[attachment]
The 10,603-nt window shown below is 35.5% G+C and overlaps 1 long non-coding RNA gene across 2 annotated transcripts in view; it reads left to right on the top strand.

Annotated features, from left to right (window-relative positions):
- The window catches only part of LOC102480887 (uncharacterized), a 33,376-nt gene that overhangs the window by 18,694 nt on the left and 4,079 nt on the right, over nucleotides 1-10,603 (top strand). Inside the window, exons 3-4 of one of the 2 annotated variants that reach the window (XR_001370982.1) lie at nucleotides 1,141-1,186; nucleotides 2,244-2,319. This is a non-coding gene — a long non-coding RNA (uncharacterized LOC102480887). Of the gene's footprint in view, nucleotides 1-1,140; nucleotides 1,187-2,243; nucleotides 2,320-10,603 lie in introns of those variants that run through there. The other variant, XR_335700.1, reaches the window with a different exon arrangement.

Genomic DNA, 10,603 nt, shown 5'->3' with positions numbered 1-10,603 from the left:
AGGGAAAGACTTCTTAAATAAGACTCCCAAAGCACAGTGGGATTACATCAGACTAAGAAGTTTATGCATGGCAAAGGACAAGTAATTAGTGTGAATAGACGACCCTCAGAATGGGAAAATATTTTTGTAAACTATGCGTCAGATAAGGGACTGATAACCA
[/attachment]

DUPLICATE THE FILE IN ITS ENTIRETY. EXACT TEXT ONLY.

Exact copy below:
The 10,603-nt window shown below is 35.5% G+C and overlaps 1 long non-coding RNA gene across 2 annotated transcripts in view; it reads left to right on the top strand.

Annotated features, from left to right (window-relative positions):
- The window catches only part of LOC102480887 (uncharacterized), a 33,376-nt gene that overhangs the window by 18,694 nt on the left and 4,079 nt on the right, over nucleotides 1-10,603 (top strand). Inside the window, exons 3-4 of one of the 2 annotated variants that reach the window (XR_001370982.1) lie at nucleotides 1,141-1,186; nucleotides 2,244-2,319. This is a non-coding gene — a long non-coding RNA (uncharacterized LOC102480887). Of the gene's footprint in view, nucleotides 1-1,140; nucleotides 1,187-2,243; nucleotides 2,320-10,603 lie in introns of those variants that run through there. The other variant, XR_335700.1, reaches the window with a different exon arrangement.

Genomic DNA, 10,603 nt, shown 5'->3' with positions numbered 1-10,603 from the left:
AGGGAAAGACTTCTTAAATAAGACTCCCAAAGCACAGTGGGATTACATCAGACTAAGAAGTTTATGCATGGCAAAGGACAAGTAATTAGTGTGAATAGACGACCCTCAGAATGGGAAAATATTTTTGTAAACTATGCGTCAGATAAGGGACTGATAACCA